We just returned from Second Expedition in the canyons of Utah. It was a 17 day excursion into the depths of the canyons of Cedar Mesa and the vast mesas Jacob’s Chair. We went to Cedar Mesa first, it was the most expansive and incredible landscape we had ever been to in our lives. Massive canyons cut into the landscape in the flat, seemingly endless mesa. We began by descending into these canyons and seeing Native American ruins dating back over thousands of years ago. The Citadel is one of these ruins, perched atop a massive rock and sandstone structure at the confluence of three canyons. The site is incredibly beautiful, sitting around six hundred feet above the canyon floor with the Abajo Mountains lying straight ahead. In the canyons, there are many elements that require ingenuity, problem solving, and a willingness to get dirty. Reading topographic maps to navigate through these deep canyons is a crucial task for getting around. During hiking days, one can expect to run into quicksand, waist deep water, and tall sandstone shelves. Once we emerged out of the depths of the Cedar Mesa canyons, we made our way to the incredible Jacob’s Chair. Jacob’s Chair is a large rock shelf atop a mountain just Northwest of Cedar Mesa. In this area, we went across vast mesas, dove back into canyons and climbed down into very narrow slot canyons. One day, we even found ourselves walking through waist deep, muddy water in a slot canyon! Upon our return, we were happy to be back, but our experience in Utah was an incredible one and one that we all here will never forget.

Group B

We spent the first ration, nine days, in Jacob’s Chair where went in and out of canyons and learning how to navigate our way through the tricky canyon terrain. We waded through slot canyons, worked our way through massive boulder sections in the bottom of canyons, and spent time outside of the canyons enjoying the vast views that the landscape had to offer. The second part of our expedition was spent in the San Rafael Swell, a much different area than Jacob’s Chair. The Swell has the San Rafael River flowing through it making it a wider and deeper canyon. For this reason, we spent most of our time in the canyon, not getting out of the canyon often. While we were in the Swell, the Cottonwood trees were changing color into a vibrant yellow that made the landscape even more beautiful. Overall, the trip was a great experience and way to experience the canyons of Utah.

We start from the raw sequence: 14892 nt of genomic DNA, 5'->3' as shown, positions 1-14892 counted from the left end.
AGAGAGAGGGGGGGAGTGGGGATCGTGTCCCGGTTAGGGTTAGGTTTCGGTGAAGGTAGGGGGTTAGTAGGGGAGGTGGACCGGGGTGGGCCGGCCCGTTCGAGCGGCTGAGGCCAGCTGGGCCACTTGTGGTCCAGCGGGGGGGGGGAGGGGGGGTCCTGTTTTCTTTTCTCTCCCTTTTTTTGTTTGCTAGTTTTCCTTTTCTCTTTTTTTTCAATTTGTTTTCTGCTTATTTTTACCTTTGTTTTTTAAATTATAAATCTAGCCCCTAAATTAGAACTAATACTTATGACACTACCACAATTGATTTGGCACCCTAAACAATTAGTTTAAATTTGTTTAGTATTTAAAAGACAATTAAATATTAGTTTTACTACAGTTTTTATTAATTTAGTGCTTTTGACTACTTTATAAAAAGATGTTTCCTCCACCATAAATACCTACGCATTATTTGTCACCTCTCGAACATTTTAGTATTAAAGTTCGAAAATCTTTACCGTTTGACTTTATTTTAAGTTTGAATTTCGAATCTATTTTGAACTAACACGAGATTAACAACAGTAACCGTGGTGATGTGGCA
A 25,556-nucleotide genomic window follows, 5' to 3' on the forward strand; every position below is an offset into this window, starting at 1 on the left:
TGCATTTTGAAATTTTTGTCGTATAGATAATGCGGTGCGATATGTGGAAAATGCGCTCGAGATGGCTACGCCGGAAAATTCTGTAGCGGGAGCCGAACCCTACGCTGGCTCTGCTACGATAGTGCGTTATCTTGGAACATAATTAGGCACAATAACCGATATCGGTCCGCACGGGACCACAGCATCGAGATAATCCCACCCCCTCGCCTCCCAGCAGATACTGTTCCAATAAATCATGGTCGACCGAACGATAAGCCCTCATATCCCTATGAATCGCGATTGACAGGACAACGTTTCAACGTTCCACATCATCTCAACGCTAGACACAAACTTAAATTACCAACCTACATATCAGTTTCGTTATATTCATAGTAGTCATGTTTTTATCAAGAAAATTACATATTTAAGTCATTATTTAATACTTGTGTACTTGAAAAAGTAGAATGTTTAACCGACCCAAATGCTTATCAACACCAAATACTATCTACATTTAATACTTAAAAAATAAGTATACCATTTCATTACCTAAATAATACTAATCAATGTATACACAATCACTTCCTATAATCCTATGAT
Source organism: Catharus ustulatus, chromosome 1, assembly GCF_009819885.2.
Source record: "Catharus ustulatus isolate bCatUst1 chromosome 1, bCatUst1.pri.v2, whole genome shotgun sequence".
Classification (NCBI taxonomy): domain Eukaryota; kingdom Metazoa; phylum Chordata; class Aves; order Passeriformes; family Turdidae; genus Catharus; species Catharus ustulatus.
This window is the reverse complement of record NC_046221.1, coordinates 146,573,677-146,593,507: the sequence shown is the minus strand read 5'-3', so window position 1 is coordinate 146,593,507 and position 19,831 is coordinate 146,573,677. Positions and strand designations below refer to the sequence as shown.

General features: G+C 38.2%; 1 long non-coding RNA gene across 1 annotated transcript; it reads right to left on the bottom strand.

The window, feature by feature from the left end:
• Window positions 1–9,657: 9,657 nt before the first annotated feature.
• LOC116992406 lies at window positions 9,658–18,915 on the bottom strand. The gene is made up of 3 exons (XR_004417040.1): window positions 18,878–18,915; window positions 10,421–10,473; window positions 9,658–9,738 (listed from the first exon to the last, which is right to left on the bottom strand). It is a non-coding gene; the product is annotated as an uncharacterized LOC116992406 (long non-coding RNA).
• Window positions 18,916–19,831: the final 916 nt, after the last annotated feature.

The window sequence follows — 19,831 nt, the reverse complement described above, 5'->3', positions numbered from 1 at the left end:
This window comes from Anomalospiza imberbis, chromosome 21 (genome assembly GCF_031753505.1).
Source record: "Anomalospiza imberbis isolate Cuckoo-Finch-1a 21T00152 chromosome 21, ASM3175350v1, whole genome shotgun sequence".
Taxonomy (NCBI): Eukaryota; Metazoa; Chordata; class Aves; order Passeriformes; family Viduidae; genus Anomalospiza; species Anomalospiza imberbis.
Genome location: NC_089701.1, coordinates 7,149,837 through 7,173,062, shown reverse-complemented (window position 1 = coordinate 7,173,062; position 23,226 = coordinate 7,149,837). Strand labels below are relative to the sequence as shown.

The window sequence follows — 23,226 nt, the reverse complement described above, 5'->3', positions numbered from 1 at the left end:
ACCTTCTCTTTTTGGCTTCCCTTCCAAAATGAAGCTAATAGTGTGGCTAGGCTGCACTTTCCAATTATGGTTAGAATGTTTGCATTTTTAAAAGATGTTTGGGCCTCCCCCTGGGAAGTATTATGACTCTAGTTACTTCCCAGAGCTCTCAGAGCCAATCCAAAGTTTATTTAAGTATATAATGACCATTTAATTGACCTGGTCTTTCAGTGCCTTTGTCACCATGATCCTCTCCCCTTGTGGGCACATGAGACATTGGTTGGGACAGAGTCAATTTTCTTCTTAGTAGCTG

Group C

For first ration, we went around Jacob’s Chair and dropped into a few slot canyons. Stemming and climbing on day hikes in the slot canyons was a highlight of the expedition. We experienced some strong wind and rain one night, which almost blew our tarps and tarpmates away. The rain water in potholes was delicious, but made wading through canyons more difficult. On second ration, we drove three hours to San Rafael Swell and began new adventures through slippery mud and bushwhacking. We had about four days of Independent Student Travel (IST) on a shortened route, although we managed to rack up quite a bit of mileage by getting lost every day. On our first day of IST, we had no watches or perception of time (we had taken our watches off the night before), ended up deliberating about navigation for two-and-a-half hours, and arrived to camp by crawling (sometimes on hands and knees) through mud and trees in the dark and singing songs. We slipped, struggled, and joyfully persevered through it all. On a layover day, we took a short walk to see some amazing Anasazi petroglyphs of perfect circles and many sheep. We had a strong finish on IST getting very lost and seeing Howie’s red umbrella very. far. away. Oops! We ended our last day walking together as a whole group on a dirt road toward the van that would take us home to our family at HMI. All in all we had fun building a whole lot of character (We say that in Group C, C is for character!) and learned to thrive in the canyons.

Group D

On the second expedition of Semester 41, we started our Utah expedition hiking around Jacob’s Chair and tiptoeing around all of the cryptobiotic soil as we made our way up and over the mesa. During our first half, we woke up one morning to a delicious pumpkin pie that Dante crafted for the majority of the night, and we, along with all of our gear, got soaked by torrential downpour before re-ration. On the second half of our trip we moved about an hour away from where we started and hiked through Lime and Road Canyon. Starting our trip in Lime Canyon we saw our first Anasazi ruins and then began our Independent Student Travel portion of the trip. After electing Xander as our Student Expedition Leader, we started our first IST-training day by going around the mesa we were on and giving ourselves a better view at Valley of the Gods. Our destination for that day was Road Canyon and then in the days to follow we explored The Citadel, a well known site of Anasazi ruins. We expanded our culinary skills by making cinnamon rolls, baked mac-n-cheese, and fried dough on the last night. Also, we had our fastest hiking day of the trip when we hiked six miles in only three hours. We were motivated by something that pushed us to go two miles an hour: it’s possible that we were ready to feel the warmth of our bus…or we were just super psyched to go hiking for one last day. Even though we were familiar with one another before the expedition, we all got to know each other in a different way and through that we shared awesome memories about the canyons of southeastern Utah.